The animal cruelty trial of twins Travers and Tremayne Johnson ended in a mistrial Monday after 11 jurors were unable to convince the single holdout that the brothers had set fire to the dog that came to be known as "Phoenix."
The Johnsons smiled faintly as the result was read about 6:30 p.m., after three full days of jury deliberation that followed a five-day trial. Their supporters high-fived each other quietly on one side of the gallery behind them; across the aisle, animal activists stared ahead, mostly stone-faced.
Whether the case will be retried is up to the Baltimore state's attorney's office, which couldn't comment Monday because a gag order is still in place.
Phoenix's 2009 death drew attention and outrage from hundreds of people, who donated thousands of dollars to find the dog's attackers. City officials created a new commission to combat animal abuse, and lawmakers have introduced bills this year to increase protections and criminal penalties.
"Phoenix was a catalyst for enormous change," Caroline Griffin, chair of the city's Anti-Animal Abuse Advisory Commission, said outside the courtroom. "That is her legacy, she has become the face of animal cruelty."
The commission released a report last year showing inadequacies in the city's response to animal abuse incidents, accompanied by a list of inexpensive recommendations for improvement, mostly training. Among the challenges Baltimore faces, the panel said, is a lack of communication among agencies that members described as "simply staggering."
The Johnson trial seemed to underscore their concerns.
The first officer to arrive after the dog was set afire on May 27, 2009, put out the fire, but she never secured or documented the crime scene. No supervisor was called to the site to lead an investigation, and no crime lab pored over it, according to court testimony.
A week passed before police decided which investigative team would be assigned to follow up. No one identified a third suspect captured on video running from the fire. And officers failed to follow evidence-protection protocols when giving the Johnson brothers' clothing to a lab analyst.
"There can be no certainty… because the Baltimore City Police Department, the Baltimore government failed Phoenix on that day. They failed from the very first moment," Assistant Public Defender Karyn Meriweather, who represents Tremayne, said during her closing argument Thursday.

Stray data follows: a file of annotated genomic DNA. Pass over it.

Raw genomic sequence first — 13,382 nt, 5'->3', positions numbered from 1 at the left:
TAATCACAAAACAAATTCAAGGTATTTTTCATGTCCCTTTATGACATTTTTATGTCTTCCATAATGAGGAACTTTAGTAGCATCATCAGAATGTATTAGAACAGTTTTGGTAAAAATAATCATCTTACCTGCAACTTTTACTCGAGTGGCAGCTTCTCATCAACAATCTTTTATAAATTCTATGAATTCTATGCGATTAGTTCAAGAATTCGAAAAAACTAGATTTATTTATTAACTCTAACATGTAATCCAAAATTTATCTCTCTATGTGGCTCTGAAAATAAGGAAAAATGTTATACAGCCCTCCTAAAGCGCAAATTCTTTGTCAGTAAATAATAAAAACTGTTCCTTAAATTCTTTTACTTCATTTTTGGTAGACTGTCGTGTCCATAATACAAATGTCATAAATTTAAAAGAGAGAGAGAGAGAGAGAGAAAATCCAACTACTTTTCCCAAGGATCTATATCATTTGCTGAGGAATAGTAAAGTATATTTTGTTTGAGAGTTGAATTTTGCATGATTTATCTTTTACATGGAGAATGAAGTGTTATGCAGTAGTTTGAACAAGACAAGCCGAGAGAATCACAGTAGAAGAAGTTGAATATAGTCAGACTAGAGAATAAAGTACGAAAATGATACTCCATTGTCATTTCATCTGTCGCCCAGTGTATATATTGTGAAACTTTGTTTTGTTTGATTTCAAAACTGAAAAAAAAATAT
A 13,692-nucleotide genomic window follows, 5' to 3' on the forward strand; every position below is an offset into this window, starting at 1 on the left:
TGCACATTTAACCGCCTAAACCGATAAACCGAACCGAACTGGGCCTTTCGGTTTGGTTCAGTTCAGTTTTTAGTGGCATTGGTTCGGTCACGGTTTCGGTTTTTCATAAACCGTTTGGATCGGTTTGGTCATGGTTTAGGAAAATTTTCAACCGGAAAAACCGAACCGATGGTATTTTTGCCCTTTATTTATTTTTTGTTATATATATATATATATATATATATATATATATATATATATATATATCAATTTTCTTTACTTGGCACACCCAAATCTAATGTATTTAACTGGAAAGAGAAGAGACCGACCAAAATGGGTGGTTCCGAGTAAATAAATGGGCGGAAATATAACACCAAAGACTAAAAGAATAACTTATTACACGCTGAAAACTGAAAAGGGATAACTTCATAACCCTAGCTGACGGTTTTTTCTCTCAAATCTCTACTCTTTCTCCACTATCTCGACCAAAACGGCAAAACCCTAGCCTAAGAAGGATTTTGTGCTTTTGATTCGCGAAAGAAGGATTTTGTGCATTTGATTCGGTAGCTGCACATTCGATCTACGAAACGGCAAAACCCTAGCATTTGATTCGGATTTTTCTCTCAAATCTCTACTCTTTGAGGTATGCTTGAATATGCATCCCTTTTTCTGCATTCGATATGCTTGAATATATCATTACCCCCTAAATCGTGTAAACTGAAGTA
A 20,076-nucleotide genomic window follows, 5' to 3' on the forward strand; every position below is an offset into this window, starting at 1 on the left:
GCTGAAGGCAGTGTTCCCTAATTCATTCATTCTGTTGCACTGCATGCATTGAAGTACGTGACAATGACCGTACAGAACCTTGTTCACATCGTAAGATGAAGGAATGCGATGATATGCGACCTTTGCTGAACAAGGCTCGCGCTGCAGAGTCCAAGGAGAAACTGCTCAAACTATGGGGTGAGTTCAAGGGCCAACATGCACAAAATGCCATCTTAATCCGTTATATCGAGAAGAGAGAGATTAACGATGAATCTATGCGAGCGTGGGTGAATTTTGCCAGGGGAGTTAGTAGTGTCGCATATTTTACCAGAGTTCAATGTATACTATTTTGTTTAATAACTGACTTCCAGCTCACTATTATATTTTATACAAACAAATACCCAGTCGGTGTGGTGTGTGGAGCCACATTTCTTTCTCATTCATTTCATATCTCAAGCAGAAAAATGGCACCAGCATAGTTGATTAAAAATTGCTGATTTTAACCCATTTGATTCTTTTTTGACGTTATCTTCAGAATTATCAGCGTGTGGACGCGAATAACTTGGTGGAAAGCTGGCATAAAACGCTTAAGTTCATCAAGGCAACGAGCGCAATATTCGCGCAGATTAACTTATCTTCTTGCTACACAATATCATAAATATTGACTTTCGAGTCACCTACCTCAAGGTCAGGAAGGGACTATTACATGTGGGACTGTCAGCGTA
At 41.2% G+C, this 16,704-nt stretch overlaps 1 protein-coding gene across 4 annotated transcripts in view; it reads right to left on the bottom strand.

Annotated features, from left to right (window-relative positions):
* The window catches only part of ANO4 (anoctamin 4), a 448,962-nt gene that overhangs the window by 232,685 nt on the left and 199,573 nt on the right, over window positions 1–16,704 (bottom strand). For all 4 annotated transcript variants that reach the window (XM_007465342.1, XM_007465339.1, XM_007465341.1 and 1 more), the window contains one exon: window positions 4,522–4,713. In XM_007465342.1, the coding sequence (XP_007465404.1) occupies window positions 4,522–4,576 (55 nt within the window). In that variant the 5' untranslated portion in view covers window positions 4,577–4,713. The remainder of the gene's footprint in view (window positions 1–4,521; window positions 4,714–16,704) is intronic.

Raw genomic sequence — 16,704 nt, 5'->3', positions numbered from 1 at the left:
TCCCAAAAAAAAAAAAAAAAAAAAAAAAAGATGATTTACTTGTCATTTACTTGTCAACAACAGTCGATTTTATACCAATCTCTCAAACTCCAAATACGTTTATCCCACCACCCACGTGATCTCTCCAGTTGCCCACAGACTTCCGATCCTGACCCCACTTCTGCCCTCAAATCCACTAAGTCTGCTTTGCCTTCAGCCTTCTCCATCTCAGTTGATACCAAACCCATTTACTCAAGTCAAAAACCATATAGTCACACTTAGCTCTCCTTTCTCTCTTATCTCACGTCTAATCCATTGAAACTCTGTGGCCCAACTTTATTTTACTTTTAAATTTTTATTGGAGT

She and defense attorney Sharon May, who represented Travers, hammered away at the flaws in the investigation in an effort to raise doubts about the Johnsons' guilt.
Meanwhile, prosecutors Jennifer Rallo and Janet Hankin hung their case on three things: A 35-minute surveillance video that showed part of the day's events; a Baltimore police sergeant's interpretation of the video; and using logic to connect the dots for the jury in the circumstantial case.
But for one juror, it wasn't enough, according to interviews with other jurors.
The group started out roughly divided, two jurors said, but after a few hours of deliberating, they shifted from seven or eight guilty votes to 11.
"It was a very thorough examination of the facts; we filled in a lot of gaps," said Benjamin Riddleberger, juror No. 10. "It's difficult to get 12 people to agree on anything, and we had a [juror] who just dug in her heels."
Jurors watched the video repeatedly. It showed Phoenix trotting down Presbury Street around 11:47 a.m., then greeting a man, who picks up her leash and delivers her to two males standing on a street corner at 11:50. One minute later, the two males walk her toward the alley.
"We were really looking at the video," said juror No. 5, a man in his 20s who asked not to be identified by name. "Eleven out of 12 of us believed that beyond a reasonable doubt that it was the two defendants with the dog."
Just before the dog appears onscreen, engulfed in flames at 11:58 a.m., three people take off running from the direction of the alley. One takes a left, while two others race to the right. That pair was identified in court as the Johnsons by Baltimore Police Sgt. Jarron Jackson. He had worked in that area for years and said he knew the brothers well enough to recognize them.
Most of the jurors believed him.
"We thought Sgt. Jackson was very credible," juror No. 5 said. "We had only seen the defendants for five or six days and 11 of us were already convinced" it was them.
A close-up shot of Tremayne Johnson sealed it for many. It appeared to show him at the crime scene, deliberately walking toward it, sneaking a quick look, then turning around.
"It's a nonverbal admission of guilt that he knows what happened because he's already looking before he gets there," juror No. 5 said.
The dog, which was nicknamed Phoenix by rescue workers, was badly burned on over 95 percent of her body. Her corneas melted, her skin flaked away and the interior of her mouth was full of sores. She suffered for five days until her body gave out and she was euthanized.